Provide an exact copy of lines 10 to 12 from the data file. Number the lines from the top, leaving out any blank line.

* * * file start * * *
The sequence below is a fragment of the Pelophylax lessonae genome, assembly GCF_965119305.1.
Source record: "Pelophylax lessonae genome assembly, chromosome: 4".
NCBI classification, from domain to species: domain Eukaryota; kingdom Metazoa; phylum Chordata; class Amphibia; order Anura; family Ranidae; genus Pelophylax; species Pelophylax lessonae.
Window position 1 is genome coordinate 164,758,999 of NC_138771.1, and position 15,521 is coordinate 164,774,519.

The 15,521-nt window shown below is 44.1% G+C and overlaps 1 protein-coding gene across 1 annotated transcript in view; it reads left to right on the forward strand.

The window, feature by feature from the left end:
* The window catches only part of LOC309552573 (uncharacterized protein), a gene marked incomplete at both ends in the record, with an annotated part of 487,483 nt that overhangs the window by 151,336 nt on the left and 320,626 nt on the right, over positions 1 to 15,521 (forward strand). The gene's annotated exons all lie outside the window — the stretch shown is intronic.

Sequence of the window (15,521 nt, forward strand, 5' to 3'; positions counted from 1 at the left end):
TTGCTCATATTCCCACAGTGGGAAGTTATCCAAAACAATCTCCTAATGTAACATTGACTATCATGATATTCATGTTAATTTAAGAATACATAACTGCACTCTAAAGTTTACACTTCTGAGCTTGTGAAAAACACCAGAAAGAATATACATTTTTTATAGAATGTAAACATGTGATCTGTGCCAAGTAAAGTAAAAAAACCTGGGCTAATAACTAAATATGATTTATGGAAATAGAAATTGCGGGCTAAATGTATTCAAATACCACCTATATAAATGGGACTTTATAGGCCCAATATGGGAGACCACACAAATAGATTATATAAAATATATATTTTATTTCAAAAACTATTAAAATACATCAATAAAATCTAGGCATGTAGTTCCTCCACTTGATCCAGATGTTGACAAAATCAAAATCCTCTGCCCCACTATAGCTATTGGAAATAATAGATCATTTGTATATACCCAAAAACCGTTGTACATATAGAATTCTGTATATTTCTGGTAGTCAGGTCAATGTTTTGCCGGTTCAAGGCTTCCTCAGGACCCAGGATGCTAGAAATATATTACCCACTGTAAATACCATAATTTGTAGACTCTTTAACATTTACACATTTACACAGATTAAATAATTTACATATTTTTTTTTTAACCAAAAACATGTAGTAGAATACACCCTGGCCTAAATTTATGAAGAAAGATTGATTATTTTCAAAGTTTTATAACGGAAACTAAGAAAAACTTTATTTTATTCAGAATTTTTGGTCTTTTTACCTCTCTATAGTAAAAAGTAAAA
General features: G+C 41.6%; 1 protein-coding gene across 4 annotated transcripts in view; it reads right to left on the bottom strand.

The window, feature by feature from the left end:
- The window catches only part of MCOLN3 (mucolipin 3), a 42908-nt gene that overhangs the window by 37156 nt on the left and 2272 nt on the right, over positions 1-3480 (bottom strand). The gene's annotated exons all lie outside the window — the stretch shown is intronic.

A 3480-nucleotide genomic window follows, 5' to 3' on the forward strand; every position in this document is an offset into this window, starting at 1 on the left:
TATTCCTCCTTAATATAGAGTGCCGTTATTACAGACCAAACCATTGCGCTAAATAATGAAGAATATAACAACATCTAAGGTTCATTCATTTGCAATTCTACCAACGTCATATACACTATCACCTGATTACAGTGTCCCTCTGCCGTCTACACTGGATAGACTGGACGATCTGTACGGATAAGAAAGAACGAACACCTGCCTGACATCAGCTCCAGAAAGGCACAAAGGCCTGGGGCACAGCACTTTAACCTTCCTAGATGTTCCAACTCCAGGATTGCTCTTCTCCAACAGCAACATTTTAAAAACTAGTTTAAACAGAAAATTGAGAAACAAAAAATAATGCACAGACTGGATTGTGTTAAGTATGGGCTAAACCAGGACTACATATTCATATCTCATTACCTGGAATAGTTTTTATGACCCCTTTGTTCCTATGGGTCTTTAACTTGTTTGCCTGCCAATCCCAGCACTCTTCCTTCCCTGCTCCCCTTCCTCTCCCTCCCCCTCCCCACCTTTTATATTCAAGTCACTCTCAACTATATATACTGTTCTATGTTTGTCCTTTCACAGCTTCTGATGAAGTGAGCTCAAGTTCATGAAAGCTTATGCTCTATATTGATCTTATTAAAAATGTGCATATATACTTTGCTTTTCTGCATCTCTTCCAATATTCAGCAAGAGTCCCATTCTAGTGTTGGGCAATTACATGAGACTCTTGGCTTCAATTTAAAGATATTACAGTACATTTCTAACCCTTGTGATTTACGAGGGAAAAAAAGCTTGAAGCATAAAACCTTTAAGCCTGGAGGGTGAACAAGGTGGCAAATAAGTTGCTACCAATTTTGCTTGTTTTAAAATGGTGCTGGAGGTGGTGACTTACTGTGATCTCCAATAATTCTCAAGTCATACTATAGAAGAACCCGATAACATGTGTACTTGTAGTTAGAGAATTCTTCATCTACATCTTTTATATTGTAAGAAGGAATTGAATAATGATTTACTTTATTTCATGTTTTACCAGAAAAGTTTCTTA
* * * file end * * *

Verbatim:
General features: G+C 41.6%; 1 protein-coding gene across 4 annotated transcripts in view; it reads right to left on the bottom strand.

The window, feature by feature from the left end:
- The window catches only part of MCOLN3 (mucolipin 3), a 42908-nt gene that overhangs the window by 37156 nt on the left and 2272 nt on the right, over positions 1-3480 (bottom strand). The gene's annotated exons all lie outside the window — the stretch shown is intronic.